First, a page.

Regular Air Service Set for Leadville Beginning June 15

June 2, 1969


Sunday, June 15, 1969, will mark another significant occurrence in the long and vital history of Leadville with the beginning of scheduled airline service in and out of the Two Mile High City.

At approximately 8:30 am on that date the first scheduled flight of Rocky Mountain Airways from Denver to Leadville to Aspen will touch down on the runway of the Lake County Airport. This will be the beginning of a scheduled seven-day-per-week, twice-daily round trip air service.

Miss Ann Lawson, director of passenger services for Rocky Mountain Airways, visited Leadville to set up the service. Six-passenger turbo-charged twin-engine Aero Commander 500Bs will first be used for service. To identify them, these planes will be painted white with blue and gold trim.

The present schedule calls for the morning flight to leave Denver at 8 am, arrive in Leadville at 8:30 am, depart for Aspen at 8:45 am and arrive there at 9 am. On the return flight the plane will leave Aspen at 9:15 am, be back in Leadville at 9:30 am, leave again at 9:45 am and arrive in Denver at 10:15 am.

The afternoon service will leave Stapleton Field at 4 pm and arrive in Leadville at 4:30 pm. It will then leave for Aspen at 4:45 pm and arrive at 5 pm. The turnaround flight then will depart from Aspen at 5:15 pm and land in Leadville at 5:30 pm. It will leave from the Leadville airport at 5:45 pm and be in Denver at 6:15 pm.

The fare for a Denver-Leadville flight will be $15.90 one way, while the one-way tab for the Leadville-Aspen leg will be $7.60. The baggage allowance will be 50 pounds free and 20¢ per pound for overweight items.

Tickets in Denver may be purchased at the Rocky Mountain Airways office on the lower level of the Terminal Building. In Leadville negotiations are underway with Fularc Aviation to use their hangar at the Lake County Airport as a ticket sales office and general headquarters for all Rocky Mountain Airways operations in Leadville. Taxi service to and from the airport is also being developed.

Plans are being finalized for the maiden flight from Denver to Leadville with several Denver press representatives expected to be onboard. In the meantime, the airline is conducting familiarization flights in and out of Leadville to establish the proper flight pattern for the local airfield.

Rocky Mountain Airways presently operates seven planes on flights between Denver, Aspen and Eagle, and in addition conducts charter flights to all points in the nation. They have five twin-engine, six-passenger Aero Commanders and one nine-passenger Aero Commander—all turbo-prop. In addition they fly a three-passenger Beech Bonanza. The firm presently has three Fairchild 20-passenger pressurized turbo prop planes on order with first delivery expected sometime this winter.

Rocky Mountain Airways at the present time has six pilots with more to be added. They have twenty full-time employees. Twin-engine and single-engine charter service is also offered along with air ambulance service. The fee for the air ambulance service is 50¢ per mile for the plane and in addition there is a $25 fee if a flight nurse is required. This service operates on a 24-hour basis.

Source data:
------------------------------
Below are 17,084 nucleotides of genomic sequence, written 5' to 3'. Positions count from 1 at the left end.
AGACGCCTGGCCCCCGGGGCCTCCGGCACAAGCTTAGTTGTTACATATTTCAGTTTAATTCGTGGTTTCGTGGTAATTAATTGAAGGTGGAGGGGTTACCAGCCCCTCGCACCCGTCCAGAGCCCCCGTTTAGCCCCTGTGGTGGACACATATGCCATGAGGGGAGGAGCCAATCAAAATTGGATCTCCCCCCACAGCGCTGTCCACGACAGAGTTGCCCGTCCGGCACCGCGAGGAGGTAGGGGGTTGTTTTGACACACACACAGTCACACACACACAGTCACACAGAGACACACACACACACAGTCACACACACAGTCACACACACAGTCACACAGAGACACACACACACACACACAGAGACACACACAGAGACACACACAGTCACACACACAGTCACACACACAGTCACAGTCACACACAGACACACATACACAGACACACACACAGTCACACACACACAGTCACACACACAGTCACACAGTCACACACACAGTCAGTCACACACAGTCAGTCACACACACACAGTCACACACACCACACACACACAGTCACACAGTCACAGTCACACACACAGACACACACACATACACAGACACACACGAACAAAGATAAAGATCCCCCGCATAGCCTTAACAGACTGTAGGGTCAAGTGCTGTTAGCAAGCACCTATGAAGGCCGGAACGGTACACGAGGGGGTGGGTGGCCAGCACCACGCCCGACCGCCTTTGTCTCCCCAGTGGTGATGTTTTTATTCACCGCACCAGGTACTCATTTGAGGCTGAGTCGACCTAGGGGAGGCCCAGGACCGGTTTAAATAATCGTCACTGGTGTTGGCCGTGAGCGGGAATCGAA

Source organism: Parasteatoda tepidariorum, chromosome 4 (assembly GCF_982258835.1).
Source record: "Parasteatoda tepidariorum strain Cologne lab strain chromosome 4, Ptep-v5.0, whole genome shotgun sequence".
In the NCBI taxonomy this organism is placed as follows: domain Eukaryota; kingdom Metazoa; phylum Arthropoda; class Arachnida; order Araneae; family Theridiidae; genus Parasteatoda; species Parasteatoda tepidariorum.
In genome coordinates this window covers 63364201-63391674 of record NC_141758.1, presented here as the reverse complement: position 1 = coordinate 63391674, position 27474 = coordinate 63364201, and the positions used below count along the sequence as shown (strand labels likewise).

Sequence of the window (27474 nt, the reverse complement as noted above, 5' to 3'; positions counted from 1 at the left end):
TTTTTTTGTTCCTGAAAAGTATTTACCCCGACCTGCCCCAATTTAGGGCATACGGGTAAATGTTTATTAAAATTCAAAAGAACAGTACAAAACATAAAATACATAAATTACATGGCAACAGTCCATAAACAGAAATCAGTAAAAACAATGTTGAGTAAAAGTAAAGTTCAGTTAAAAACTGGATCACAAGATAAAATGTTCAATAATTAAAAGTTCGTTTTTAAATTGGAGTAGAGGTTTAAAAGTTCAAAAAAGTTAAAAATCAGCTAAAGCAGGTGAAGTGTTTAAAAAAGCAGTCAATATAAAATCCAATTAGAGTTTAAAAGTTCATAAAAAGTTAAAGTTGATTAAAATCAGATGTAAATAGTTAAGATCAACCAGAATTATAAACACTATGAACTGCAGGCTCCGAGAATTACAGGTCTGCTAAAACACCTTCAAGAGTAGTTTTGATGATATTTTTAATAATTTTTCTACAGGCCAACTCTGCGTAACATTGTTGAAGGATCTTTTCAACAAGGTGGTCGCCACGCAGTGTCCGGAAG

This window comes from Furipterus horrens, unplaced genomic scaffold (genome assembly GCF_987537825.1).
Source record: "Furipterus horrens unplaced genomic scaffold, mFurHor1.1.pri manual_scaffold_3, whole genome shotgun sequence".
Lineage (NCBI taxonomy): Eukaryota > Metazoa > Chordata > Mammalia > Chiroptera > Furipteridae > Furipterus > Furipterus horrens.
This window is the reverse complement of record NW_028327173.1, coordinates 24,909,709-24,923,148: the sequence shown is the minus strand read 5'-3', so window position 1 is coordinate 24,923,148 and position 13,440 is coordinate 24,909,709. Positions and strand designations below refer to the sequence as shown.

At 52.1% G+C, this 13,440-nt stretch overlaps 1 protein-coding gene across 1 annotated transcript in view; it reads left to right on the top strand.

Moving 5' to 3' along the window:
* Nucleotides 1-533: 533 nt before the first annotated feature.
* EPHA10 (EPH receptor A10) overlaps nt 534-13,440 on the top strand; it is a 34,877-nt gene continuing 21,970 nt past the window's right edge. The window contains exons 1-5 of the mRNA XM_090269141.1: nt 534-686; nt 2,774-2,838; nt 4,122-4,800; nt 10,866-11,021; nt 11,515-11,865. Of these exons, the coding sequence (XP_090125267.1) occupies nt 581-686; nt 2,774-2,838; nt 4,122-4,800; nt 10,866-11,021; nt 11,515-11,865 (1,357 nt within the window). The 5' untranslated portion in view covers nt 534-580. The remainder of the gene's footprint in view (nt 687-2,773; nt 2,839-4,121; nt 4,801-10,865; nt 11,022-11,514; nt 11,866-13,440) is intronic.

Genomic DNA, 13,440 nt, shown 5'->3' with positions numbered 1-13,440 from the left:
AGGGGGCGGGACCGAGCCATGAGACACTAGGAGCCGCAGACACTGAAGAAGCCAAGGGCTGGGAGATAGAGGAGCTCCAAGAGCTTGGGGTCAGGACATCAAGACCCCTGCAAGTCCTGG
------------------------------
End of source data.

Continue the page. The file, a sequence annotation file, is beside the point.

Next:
Rocky Mountain Airways will also have ticket service available at Sardy Field, Aspen, and at the Eagle Airport. The airline will also provide ticket and schedule information service for reservations with any other scheduled airline in the world and the Leadville schedule will be listed in all airline information books throughout the nation.

“Bell, Book and Candle” To Be Presented

Friday the 13th

June 11, 1969


Friday the Thirteenth—what better time for spells, witches, warlocks and a black cat! On Friday evening at 8:45 those interested in the occult may satisfy their curiosity at the performance of “Bell, Book and Candle,” presented by Leadville Community Theatre at the old Presbyterian building at Eighth and Harrison.

Actually the play contains little that is frightening, but there is a wealth of comedy and many amusing situations to delight the audience. Last Saturday the “Leadville Lives” audience was completely captivated by the performance. Since many who wanted to attend at that time were unable to do so, Leadville Community Theatre will repeat the play. Tickets are on sale at $1.50 and may be obtained from cast members and members of the technical crew.

This modern, sophisticated comedy is brought to life by a competent cast under the expert direction of Francie Wilbur. It provides an evening of laughter. Be sure to attend “Bell, Book and Candle,” a play very different from those usually seen in Leadville.


June 20, 1969


“We don’t know what happened,” said a spokesman as employes sat in darkened offices.

“Make it funny,” he said. “Say we didn’t pay our bill.”

The blackout of several minutes Wednesday was at the main office of Utah Power and Light in Salt Lake.

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